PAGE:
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Delinquency, at least as I understand it, means that the repayment date has passed but no payment has been made. Impairment means management has determined that the loan, in whole or in part, is not collectible. The impairment amount will be the amount management expects to not collect. Thus, a loan can be not delinquent (because the time for repayment is in the future), yet impaired (because management has determined the loan is uncollectible). Sincerely, Mrs. Polizeros.
P.s.: Here's an interesting link to a story about the impending meltdown in commercial real estate in Sacramento: http://www.sacbee.com/topstories/story/2180413.html
The FDIC call report also shows their "Other real estate owned - multifamily (RCON5511)" to be $494,356,000 (Q1 2009). The next highest was BofA at $97,902,000.
Corus' "Texas Ratio" was beyond unhead-of, it was just flat astronomical!!! In the thousands!!! There are only a hand-ful of banks with such a ratio over 80. These guys were livin' on borrowed time.
any other banks come to mind that are going bust?
chicago area malls amaze me - packed like its 1999!! hard to find a parking spot. have people bought the so-called recovery ??
You also need to look at a bank's "impared" loans. Depending on the banks's definition of this term (apparently there is no uniform definition for "impaired"), the bank can hide shaky loans without (1) declaring them as non performing and (2) establishing a loan loss reserve to cover expected losses.
Great article. But I'd caution anyone from depending on wlmlab's data when looking for a safe bank.
If you've been following the recent bank closures, you'll see that there's nothing too concerning from the info from wlmlab's site, for many of these banks which got shut down.
A bank which is about to be closed should show up as red, not green.
A case in point is Platinum Community Bank of Rolling Meadows, which was closed on September 6, 2009. If you look at wlmlab's data, everything is green (exceptional) except for a tiny portion of their portfolio. This would lead one to think that they are a safe bank, right up to the day that they closed.
What I've found to be a better indicator is the Troubled Asset Ratio found on banktracker.investigativereportingworkshop.org.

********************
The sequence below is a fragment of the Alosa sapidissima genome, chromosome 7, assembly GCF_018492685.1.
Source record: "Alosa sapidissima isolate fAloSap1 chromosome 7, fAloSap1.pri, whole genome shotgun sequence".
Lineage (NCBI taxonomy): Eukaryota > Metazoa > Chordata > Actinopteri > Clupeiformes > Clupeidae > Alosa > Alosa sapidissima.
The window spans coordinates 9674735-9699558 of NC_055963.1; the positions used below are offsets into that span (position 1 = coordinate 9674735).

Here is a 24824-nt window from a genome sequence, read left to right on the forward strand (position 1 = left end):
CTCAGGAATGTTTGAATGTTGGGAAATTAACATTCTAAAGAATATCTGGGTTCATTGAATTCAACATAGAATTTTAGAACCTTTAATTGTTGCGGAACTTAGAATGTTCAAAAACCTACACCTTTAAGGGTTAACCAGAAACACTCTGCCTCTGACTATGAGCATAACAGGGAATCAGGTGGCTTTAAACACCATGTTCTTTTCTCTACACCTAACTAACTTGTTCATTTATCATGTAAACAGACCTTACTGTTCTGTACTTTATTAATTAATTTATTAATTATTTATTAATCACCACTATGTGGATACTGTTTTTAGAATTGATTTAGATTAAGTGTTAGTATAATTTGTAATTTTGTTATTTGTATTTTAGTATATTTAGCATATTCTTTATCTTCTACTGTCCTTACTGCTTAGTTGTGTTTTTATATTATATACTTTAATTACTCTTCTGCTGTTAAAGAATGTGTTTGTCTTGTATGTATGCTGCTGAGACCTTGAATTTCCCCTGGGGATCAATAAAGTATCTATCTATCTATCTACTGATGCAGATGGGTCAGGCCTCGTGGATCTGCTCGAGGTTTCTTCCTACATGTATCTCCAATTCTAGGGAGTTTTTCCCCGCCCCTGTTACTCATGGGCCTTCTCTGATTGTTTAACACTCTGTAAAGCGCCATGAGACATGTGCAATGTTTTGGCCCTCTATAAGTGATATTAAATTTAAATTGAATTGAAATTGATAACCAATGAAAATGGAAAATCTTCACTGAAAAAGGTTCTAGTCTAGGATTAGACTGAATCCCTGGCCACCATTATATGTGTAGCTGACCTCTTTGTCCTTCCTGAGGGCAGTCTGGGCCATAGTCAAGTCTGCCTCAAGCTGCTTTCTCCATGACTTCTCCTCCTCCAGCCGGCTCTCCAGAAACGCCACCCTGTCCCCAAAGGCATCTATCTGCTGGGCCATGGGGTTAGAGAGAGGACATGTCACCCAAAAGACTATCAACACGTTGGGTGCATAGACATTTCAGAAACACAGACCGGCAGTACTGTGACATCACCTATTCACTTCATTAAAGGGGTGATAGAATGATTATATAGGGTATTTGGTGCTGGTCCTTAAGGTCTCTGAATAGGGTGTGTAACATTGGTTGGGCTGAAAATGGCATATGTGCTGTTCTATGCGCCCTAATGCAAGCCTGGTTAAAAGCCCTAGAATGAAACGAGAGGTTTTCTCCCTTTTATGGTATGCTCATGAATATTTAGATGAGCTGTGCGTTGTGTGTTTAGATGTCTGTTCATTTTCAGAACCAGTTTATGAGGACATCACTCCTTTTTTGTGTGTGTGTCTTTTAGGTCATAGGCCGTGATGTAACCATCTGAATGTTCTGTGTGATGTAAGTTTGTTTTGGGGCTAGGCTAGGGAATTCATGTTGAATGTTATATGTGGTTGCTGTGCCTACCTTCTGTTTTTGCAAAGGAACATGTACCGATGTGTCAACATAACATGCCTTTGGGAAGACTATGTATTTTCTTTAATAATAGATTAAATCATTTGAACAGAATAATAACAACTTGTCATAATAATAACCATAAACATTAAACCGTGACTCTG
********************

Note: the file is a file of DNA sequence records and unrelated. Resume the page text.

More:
Based upon past Bank closures, all banks that have been closed over the past couple of months have had a TAR of 50 or more (the national median is about 11).
It's also interesting to see how quickly this ratio balloons over the course of a year.
For me, this has been a better guide than any of the other websites out there. But I'd recommend looking at the Call Reports directly over any information from any general site.
The non-accrual loans ARE DELIQUENT. Very deliquent. Considering they add up to $2.3 billion and they have only $259 million set aside for losses, they are just a little light on their loss reserves.
Here is a defintion of non-accrual loans:
Asset, usually a loan, that is not earning the contractual rate of interest in the loan agreement, due to financial difficulties of the borrower. Nonaccrual assets are loans in which interest accruals have been suspended because full collection of principal is in doubt, or interest payments have not been made for a sustained period of time. A reserve for possible loan losses is set aside for these loans, and any payments received from the borrower are applied first to principal, and then to loan interest due. According to the guidelines of banking regulators, a loan with principal and interest unpaid for at least 90 days is considered a nonaccrual loan, unless the lender has adequate collateral. Consumer loans and residential mortgage loans are generally exempted from these guidelines. For bank bookkeeping purposes, a nonaccrual loan is recorded as a Cash Basis Loan, that is, a loan in which interest is credited as earned income only when payments are collected from the borrower.
Possibly, delinquencies are minimal because the portfolio consists primarily of construction loans, for which the bank pays interest to itself out of the borrower's interest reserve, adding that amount to principal. As long as the interest reserve has not been used up, the bank can "receive" the monthly interest payments and the loan will not be delinquent. However, this does *not* mean the principal (including the capitalized interest) will be repaid. Borrowers are generally subject to loan covenants, such as minimum net worth, loan-to-value, liquidity, etcetera -- once these are blown, the bank may determine that the loan principal is uncollectible in whole or in part. At that point, interest is no longer accrued -- and the bank shows the total principal amount (including interest to date) as "non-accruing". Hope this helps. Sincerely, Mrs. Polizeros.
mrs p -
that was a beautiful explanation....thanks
for posting it...
If you're not charging interest how can the loan be in arrears?
just wanted to do the math captcha
when it rains
wow, very helpful website! Have been looking for a way to keep up on the relative health of banks in my area. Nice work indeed!
Great insights - analysis much appreciated!
Takes planning to get this much fail.
Nice detective work. Well done!
Thanks man learned a lot.
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